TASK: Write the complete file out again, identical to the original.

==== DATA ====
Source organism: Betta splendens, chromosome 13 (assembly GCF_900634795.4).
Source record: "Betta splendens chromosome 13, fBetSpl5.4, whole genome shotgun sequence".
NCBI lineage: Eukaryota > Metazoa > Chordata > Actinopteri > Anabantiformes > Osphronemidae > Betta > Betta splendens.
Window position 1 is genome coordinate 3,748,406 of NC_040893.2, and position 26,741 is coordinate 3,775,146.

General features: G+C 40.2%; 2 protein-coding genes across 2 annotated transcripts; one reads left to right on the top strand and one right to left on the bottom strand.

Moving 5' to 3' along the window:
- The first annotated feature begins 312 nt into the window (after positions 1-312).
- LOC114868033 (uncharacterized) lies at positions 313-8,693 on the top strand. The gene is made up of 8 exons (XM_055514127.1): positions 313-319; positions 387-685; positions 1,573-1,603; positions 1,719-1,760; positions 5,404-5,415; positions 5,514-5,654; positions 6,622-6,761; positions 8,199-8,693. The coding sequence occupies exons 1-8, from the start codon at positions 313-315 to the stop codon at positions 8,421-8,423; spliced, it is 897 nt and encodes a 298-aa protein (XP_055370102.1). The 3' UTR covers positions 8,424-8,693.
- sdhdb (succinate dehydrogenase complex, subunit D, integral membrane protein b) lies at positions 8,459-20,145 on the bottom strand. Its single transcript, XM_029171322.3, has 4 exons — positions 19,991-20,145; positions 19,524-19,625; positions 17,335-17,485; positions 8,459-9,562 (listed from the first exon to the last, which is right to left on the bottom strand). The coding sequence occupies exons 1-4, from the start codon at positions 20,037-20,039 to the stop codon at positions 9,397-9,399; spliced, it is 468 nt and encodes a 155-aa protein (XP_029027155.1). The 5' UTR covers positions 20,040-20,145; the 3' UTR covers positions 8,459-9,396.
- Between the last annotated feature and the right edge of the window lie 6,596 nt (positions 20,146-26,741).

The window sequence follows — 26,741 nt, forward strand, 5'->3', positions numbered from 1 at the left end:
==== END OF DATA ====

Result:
Source organism: Betta splendens, chromosome 13 (assembly GCF_900634795.4).
Source record: "Betta splendens chromosome 13, fBetSpl5.4, whole genome shotgun sequence".
NCBI lineage: Eukaryota > Metazoa > Chordata > Actinopteri > Anabantiformes > Osphronemidae > Betta > Betta splendens.
Window position 1 is genome coordinate 3,748,406 of NC_040893.2, and position 26,741 is coordinate 3,775,146.

General features: G+C 40.2%; 2 protein-coding genes across 2 annotated transcripts; one reads left to right on the top strand and one right to left on the bottom strand.

Moving 5' to 3' along the window:
- The first annotated feature begins 312 nt into the window (after positions 1-312).
- LOC114868033 (uncharacterized) lies at positions 313-8,693 on the top strand. The gene is made up of 8 exons (XM_055514127.1): positions 313-319; positions 387-685; positions 1,573-1,603; positions 1,719-1,760; positions 5,404-5,415; positions 5,514-5,654; positions 6,622-6,761; positions 8,199-8,693. The coding sequence occupies exons 1-8, from the start codon at positions 313-315 to the stop codon at positions 8,421-8,423; spliced, it is 897 nt and encodes a 298-aa protein (XP_055370102.1). The 3' UTR covers positions 8,424-8,693.
- sdhdb (succinate dehydrogenase complex, subunit D, integral membrane protein b) lies at positions 8,459-20,145 on the bottom strand. Its single transcript, XM_029171322.3, has 4 exons — positions 19,991-20,145; positions 19,524-19,625; positions 17,335-17,485; positions 8,459-9,562 (listed from the first exon to the last, which is right to left on the bottom strand). The coding sequence occupies exons 1-4, from the start codon at positions 20,037-20,039 to the stop codon at positions 9,397-9,399; spliced, it is 468 nt and encodes a 155-aa protein (XP_029027155.1). The 5' UTR covers positions 20,040-20,145; the 3' UTR covers positions 8,459-9,396.
- Between the last annotated feature and the right edge of the window lie 6,596 nt (positions 20,146-26,741).

The window sequence follows — 26,741 nt, forward strand, 5'->3', positions numbered from 1 at the left end: